GPs to 'prescribe nature' for mental health issues after groundbreaking Leeds research
A new report from Leeds Beckett University has suggested that GPs should 'prescribe nature' to people with poor mental health.
The research, carried out for The Wildlife Trusts, found that prescribing contact with nature to people with poor mental health would improve their wellbeing and ease the burden on the NHS.
People experiencing problems, such as anxiety, stress and depression, reported feeling significantly better, both emotionally and physically, after taking part in outdoor nature conservation projects.
Such activities were also found to have a significant social value and save money.
-> Leeds company is behind new Wetherspoon vegan fake meat burgerThe report found for every £1 invested in specialised health or social needs projects that connect people to nature, there is a £6.88 social return.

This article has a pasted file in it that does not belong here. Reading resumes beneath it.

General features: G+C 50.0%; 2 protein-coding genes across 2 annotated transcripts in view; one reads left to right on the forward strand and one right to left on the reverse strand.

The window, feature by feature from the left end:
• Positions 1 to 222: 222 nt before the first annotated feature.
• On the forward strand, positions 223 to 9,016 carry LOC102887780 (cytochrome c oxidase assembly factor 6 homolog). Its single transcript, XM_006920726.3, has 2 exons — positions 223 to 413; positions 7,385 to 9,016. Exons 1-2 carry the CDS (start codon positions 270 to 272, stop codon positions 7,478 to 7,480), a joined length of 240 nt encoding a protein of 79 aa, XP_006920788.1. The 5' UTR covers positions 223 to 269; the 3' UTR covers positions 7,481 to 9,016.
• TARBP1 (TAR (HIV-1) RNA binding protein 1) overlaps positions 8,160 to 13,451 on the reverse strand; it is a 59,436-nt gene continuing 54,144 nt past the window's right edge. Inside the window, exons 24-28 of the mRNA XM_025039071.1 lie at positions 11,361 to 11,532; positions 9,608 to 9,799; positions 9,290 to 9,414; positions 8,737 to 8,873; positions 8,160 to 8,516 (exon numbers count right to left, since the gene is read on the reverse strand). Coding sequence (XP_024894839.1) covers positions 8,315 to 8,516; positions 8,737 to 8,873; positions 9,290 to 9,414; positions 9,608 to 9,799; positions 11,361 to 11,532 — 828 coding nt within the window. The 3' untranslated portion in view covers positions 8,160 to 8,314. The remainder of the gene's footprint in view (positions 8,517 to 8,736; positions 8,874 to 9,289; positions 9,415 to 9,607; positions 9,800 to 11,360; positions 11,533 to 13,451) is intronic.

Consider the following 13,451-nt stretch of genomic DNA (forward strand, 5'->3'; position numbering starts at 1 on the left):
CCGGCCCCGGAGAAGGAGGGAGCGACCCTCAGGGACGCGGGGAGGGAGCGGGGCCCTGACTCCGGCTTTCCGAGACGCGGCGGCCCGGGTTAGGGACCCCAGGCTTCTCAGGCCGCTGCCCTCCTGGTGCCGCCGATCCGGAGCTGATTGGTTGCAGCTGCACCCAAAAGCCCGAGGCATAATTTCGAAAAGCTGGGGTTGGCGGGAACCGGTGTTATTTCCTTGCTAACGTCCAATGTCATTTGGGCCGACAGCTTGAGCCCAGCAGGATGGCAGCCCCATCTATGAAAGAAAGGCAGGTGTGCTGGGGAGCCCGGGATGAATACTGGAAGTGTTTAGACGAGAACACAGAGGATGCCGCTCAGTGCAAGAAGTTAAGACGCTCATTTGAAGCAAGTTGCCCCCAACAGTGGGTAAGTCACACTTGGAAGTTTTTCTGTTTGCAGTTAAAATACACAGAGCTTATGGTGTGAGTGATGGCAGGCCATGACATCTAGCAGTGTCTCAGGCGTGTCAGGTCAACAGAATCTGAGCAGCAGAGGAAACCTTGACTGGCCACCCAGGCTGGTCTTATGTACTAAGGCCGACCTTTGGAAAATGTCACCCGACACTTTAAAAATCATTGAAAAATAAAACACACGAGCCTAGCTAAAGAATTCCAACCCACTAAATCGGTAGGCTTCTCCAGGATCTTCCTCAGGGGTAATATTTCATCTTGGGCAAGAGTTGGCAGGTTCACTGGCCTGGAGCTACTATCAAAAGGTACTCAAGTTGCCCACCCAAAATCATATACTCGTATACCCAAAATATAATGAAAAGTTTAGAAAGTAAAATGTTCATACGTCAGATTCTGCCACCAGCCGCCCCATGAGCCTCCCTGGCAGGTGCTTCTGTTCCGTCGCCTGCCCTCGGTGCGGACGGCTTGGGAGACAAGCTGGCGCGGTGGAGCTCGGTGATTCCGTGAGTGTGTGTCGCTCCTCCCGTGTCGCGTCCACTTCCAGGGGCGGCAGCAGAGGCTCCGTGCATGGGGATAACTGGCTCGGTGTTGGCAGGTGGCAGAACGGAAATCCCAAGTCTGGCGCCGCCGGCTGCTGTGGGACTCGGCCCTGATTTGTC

It also calculated there is an £8.50 social return for every £1 invested in regular nature volunteering projects, which help create healthy lifestyles by tackling problems such as physical inactivity or loneliness.
The report has led to calls for more investment so that nature-based services can become more widespread.
Dom Higgins, nature and wellbeing manager at The Wildlife Trusts, said: "We want to see the concept of nature on prescription becoming a core part of the NHS mental well-being programmes.
"This new report shows the enormous value of a natural health service. It's also important to have more investment in Wildlife Trust outdoor volunteering which has been proven to improve mental, physical and social wellbeing.
"In addition, we need many more wild, natural places near to where people live and work. That way, green prescribing can be rolled-out everywhere.
"This would help the NHS save money, as well as help nature to recover."
Dr Amir Khan, a GP and health ambassador for The Wildlife Trusts, added: "There is a clear need to invest in nature-based services so that more people can benefit.
"If more people could access nature programmes, I believe that we would see a knock-on effect in our GP surgeries, with fewer people attending for help with preventable or social problems arising from being cut off from others, not getting active or having a purpose."